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The final mythical match-up: Sugar Ray Leonard vs. Floyd Mayweather Jr.

Sugar Ray Leonard vs. Floyd Mayweather Jr.


By Allan Cerf

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Ray vs. Floyd
Ray vs. Floyd

This is the final mythical matchup in 2020 – we hope you enjoyed the series. If you have suggestions for next year’s six mythical fights – let us know!


In the case of our sixth classic bout, we’re going back in time for one boxer, Floyd “Money” Mayweather. He’s meeting Sugar Ray Leonard in the respective primes; Ray’s retina is as good as it will get, and Floyd’s hands are solid, not brittle.


Date: Saturday, September 8, 1984. 15 rounds for a unified Junior Middleweight Championship of The World.

Site: Caesars Palace, Las Vegas, Nevada.


Prize money: Ray’s purse not disclosed, Mayweather’s, 33 million, a record. About 75 million in 2020 dollars.


Network: HBO PPV. Commentators are Barry Tompkins and Larry Merchant.


Referee: A young Richard Steele.



Round One: Both fighters know the first round is tactical. Neither will try to walk through the other’s punches, particularly Floyd! Floyd realizes that Ray’s jab is a bit longer and Ray realizes that Floyd’s stick is as quick as his own- that’s a first! The impatient crowd is restless with the chess match. But they’re not the ones in the ring.


Towards the end of the round, Leonard fires a five punch combination, but most are blocked by Floyd’s shoulder roll. On the bell, Floyd lands a jab. If ever there was an even round, this was it.


Round Two: Both men’s trainers had much to say between rounds and the chess resumes- both guys flicking out jabs. Leonard decides to try to cut the ring and briefly traps Mayweather, but Floyd was waiting and lands a lead-off right, then circles back to the center of the ring.


Both men talk to each other, Ray saying, “The fight is right here, man!” Floyd yells, “’F’ that” and dances away. Ray does pop Floyd with a couple jabs, but as the bell rings, this is another even round, period.


In his corner, Leonard sighs and is more upset than Floyd in his corner who is imperturbable. Roger Mayweather mumbles words of advice – hard to say if Floyd is listening. Angie Dundee tells his charge: “Son, this can play out a lot of ways. We’ve got a plan for all of them.” Ray gets it together and nods. Bell rings.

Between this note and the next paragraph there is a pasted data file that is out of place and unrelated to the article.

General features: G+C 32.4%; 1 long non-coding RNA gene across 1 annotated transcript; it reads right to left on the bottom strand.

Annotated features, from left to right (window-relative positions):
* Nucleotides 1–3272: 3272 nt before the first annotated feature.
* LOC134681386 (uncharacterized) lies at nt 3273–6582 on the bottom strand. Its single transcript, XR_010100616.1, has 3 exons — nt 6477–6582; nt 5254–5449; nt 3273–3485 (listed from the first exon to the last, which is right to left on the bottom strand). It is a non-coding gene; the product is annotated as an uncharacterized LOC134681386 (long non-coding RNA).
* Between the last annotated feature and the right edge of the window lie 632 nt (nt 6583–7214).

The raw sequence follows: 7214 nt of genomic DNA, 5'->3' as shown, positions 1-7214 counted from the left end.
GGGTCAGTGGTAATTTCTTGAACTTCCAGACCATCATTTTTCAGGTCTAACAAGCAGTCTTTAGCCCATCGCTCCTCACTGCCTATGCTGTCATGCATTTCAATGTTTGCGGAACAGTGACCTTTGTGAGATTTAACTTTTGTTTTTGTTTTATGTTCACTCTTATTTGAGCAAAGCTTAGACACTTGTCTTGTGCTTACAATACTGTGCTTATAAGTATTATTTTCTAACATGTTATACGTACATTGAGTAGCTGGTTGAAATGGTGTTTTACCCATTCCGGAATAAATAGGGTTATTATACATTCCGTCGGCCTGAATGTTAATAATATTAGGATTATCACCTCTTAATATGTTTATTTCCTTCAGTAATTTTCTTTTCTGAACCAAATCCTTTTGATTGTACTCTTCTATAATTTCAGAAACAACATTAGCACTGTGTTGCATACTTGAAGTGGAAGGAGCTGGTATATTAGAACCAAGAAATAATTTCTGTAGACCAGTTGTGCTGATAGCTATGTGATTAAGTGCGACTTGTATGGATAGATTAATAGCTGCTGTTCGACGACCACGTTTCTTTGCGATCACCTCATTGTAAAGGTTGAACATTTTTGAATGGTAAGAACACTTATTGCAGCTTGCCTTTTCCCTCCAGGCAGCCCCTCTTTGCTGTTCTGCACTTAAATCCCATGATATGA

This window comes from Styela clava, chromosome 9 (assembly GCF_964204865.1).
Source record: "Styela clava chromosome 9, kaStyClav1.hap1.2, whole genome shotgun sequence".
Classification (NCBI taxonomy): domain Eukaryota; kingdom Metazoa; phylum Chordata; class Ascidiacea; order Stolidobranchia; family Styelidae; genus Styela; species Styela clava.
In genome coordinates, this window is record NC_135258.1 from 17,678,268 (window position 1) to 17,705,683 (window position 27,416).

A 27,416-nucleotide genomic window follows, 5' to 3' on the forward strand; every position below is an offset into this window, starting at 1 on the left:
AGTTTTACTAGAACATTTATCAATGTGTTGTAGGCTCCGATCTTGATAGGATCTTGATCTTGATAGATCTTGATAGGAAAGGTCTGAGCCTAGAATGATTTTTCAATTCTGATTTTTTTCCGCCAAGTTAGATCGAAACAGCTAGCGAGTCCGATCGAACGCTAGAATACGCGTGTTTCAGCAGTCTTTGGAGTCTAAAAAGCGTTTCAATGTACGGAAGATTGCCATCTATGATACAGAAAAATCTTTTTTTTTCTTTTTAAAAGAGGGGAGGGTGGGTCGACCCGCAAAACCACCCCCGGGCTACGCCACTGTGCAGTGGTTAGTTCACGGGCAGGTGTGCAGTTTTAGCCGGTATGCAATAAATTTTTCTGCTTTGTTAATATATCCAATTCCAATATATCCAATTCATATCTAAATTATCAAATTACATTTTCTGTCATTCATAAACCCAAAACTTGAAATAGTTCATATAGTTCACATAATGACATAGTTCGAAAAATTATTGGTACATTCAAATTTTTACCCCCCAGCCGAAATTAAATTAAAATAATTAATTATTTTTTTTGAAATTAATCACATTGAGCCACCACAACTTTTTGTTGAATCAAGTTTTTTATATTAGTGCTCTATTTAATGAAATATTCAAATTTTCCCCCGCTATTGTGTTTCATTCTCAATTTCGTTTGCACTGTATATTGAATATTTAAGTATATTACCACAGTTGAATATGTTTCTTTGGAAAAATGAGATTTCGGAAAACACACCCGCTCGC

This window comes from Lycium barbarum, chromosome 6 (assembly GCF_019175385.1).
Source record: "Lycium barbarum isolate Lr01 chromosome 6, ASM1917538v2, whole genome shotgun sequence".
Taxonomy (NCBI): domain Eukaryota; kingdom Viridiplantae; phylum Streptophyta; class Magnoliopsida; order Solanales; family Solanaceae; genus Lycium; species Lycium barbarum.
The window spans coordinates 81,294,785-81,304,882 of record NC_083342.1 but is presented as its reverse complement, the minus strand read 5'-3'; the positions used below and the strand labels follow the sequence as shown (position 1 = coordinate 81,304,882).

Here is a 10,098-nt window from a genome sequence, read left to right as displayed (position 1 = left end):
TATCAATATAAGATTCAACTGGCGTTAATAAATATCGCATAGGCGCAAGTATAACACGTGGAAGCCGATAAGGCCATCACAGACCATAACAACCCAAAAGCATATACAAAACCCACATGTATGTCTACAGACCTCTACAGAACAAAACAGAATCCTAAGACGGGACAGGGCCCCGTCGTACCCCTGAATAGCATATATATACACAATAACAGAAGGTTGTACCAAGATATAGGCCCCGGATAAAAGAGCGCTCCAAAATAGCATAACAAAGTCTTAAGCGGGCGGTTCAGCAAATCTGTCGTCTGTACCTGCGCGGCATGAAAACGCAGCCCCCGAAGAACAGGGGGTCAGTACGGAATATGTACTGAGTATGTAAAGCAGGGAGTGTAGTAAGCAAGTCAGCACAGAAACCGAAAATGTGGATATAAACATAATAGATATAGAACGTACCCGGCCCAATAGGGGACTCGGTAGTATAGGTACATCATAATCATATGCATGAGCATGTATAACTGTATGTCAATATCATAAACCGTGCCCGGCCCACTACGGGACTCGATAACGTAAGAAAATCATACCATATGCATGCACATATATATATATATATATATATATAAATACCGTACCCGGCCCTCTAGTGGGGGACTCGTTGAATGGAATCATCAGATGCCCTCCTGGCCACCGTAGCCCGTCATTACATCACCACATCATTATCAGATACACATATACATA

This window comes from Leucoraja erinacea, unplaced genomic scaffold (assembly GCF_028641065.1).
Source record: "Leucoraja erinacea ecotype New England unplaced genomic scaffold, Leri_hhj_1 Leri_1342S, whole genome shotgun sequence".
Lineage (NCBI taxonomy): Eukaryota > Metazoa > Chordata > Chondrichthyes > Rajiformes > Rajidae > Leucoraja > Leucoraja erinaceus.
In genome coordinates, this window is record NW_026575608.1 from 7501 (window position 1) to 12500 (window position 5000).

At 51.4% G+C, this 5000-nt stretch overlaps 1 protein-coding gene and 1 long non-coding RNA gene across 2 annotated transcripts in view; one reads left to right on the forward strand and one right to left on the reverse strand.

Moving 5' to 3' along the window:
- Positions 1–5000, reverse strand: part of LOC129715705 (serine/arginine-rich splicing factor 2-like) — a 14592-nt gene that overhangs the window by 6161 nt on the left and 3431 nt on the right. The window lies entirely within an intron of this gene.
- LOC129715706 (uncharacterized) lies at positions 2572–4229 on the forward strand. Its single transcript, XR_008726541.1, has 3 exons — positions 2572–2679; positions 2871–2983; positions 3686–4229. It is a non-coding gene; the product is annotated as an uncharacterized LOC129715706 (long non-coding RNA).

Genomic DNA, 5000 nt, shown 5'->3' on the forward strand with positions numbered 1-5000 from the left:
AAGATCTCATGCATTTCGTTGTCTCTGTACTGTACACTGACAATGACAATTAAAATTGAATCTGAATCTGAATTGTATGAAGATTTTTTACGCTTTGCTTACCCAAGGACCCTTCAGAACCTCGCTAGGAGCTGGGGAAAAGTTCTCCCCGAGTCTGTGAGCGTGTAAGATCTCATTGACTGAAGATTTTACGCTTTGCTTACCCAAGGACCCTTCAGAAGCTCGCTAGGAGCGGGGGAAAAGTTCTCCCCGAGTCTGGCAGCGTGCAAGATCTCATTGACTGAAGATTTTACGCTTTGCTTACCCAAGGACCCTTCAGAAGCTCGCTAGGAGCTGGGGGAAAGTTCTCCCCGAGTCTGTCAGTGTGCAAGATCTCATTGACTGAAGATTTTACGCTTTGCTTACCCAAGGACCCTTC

Round 3: The tactical fight continues and the fans don’t like it. Boos rain down on the fighters. Ray’s extended combinations are faster than Floyd’s by a nose, but Floyd’s lead-off right, jab, and two and three punch combinations are just as fast. The lead right in particular is the fastest punch Ray has ever witnessed. Like right now! Ray looked set to jab but Floyd got him with the straight right. And again! Ray throws himself forward and lands hard to Floyd’s body, but breaking Mayweather down with body shots is a tall order. And again! Mayweather lands a very hard straight right. On the bell, Floyd yells, “All night long you’re gonna get clipped with my right. All night long.” Between rounds, strains of Lionel Ritchie’s cheesy All Night Long ring out from the Caesars Palace PA. Strange coincidence.


Another close round, but the three straight rights took it for Mayweather. In his corner, Floyd’s

Team congratulate him for winning a round. The calm Dundee, meanwhile, has great advice for Leonard: “Man, who says you have to follow him around? That’s what he wants! Fight center-ring!” Leonard gets it. Bell rings.


Round 4: The fighters meet in the middle of the ring. Leonard has simply stopped pursuing Mayweather. Floyd backs up but – no dice, Ray won’t chase. Floyd looks at referee Steele who offers no help. Cursing, he meets Leonard center ring. The two cautiously exchange combinations and Ray is getting the better of it, barely. Floyd’s extraordinary radar picks up everything until…A Leonard spy had caught a Mayweather sparring session. He noticed Floyd had few flaws but occasionally misjudged punches from unusual angles. Same thing would happen to Floyd years later in his first fight with Marcos Maidana.


Ray remembers and throws what looks like a hard jab. At the last moment that jab turns into a smashing left hook on Floyd’s jaw. Floyd stumbles, tumbles but remains upright as Leonard follows him around the ring, flurrying. Floyd’s amazing defense allows him to avoid most of the fire and after 20 seconds the bell rings. Big Leonard round but not a 10-8.


Between rounds, Roger Mayweather tells Floyd the obvious; dance away from Leonard as Leonard did against Hagler. “Out Leonard, Leonard!” Roger says with so much gusto he is spitting. It’s good advice. In Leonard’s corner Angelo Dundee says, “Go get him - tear him up.” Bell rings.


Round 5: Ray roars out. Some say he’s a perfect fighter. One thing about Leonard – most of the time he likes full arm extension. Mayweather had trained for this look. Leonard’s blizzard of punches are super-fast – yes. But Mayweather has the amazing reflexes and eyesight to avoid them.


Leonard frustrated, knows that Mayweather can times his long punches, so he shoves him against the rope where he can throw the kind of very short inside punches that snapped Hagler’s head, east and west! But the ropes is a good place for Mayweather to fight from. Mayweather jabs Leonard’s body just long enough to surprise with a big right uppercut. He’s free to move off the ropes.


For the rest of the round, Leonard throws some powerful stuff which Mayweather mostly avoids. Meanwhile, Mayweather has found a home in Ray’s stomach for his “bee-sting” jab. Not his full force stick, this little jab is so quick it can’t be defended. It winds opponents a bit, including Ray. Mainly, it embarrasses him as there’s no way even the great Leonard can avoid it. All night long, he won’t avoid it. Bell rings.